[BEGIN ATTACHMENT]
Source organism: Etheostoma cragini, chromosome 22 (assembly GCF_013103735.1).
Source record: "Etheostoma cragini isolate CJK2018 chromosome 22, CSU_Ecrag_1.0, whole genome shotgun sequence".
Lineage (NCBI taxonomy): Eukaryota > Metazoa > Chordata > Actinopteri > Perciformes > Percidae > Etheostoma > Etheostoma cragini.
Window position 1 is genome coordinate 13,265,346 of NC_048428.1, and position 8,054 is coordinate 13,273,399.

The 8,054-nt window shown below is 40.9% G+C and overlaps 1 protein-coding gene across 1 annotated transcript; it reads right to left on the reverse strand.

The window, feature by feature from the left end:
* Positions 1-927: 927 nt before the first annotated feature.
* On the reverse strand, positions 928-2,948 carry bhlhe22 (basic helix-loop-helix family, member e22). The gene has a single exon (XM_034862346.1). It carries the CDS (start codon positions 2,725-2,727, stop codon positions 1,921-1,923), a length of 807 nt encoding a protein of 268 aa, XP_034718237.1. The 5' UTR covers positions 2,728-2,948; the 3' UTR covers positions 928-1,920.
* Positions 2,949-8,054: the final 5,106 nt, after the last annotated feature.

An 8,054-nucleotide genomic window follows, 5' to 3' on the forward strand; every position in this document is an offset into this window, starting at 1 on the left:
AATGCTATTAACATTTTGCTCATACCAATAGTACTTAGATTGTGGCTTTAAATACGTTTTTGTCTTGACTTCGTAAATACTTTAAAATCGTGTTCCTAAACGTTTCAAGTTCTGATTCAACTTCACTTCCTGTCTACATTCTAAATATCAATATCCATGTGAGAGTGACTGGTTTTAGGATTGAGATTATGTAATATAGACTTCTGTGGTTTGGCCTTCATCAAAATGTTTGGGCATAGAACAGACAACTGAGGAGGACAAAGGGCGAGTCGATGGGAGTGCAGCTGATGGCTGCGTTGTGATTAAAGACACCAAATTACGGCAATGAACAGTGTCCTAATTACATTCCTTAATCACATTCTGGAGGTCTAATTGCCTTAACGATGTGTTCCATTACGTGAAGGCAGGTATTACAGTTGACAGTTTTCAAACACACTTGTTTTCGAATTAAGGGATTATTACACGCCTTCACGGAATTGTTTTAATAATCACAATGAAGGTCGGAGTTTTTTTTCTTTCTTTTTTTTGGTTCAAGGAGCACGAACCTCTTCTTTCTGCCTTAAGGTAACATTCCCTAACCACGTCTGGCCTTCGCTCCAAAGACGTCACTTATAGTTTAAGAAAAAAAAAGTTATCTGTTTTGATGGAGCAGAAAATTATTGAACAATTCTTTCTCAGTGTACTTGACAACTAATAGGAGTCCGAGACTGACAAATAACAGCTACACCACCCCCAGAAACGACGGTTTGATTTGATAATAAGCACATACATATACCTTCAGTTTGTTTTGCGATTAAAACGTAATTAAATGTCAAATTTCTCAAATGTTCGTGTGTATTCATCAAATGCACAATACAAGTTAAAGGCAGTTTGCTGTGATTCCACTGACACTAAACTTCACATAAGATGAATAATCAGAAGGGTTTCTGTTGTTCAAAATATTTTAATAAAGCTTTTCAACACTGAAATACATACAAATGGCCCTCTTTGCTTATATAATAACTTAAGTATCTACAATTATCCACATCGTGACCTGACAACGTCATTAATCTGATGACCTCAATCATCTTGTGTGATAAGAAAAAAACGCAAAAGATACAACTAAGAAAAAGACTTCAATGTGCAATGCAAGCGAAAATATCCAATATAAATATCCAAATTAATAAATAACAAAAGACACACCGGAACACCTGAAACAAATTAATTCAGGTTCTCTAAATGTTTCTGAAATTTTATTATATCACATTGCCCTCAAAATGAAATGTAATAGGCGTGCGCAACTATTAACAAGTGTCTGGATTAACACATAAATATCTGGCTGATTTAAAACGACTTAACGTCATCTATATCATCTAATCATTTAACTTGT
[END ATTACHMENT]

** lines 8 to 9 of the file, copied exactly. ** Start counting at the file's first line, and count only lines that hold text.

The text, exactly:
* On the reverse strand, positions 928-2,948 carry bhlhe22 (basic helix-loop-helix family, member e22). The gene has a single exon (XM_034862346.1). It carries the CDS (start codon positions 2,725-2,727, stop codon positions 1,921-1,923), a length of 807 nt encoding a protein of 268 aa, XP_034718237.1. The 5' UTR covers positions 2,728-2,948; the 3' UTR covers positions 928-1,920.
* Positions 2,949-8,054: the final 5,106 nt, after the last annotated feature.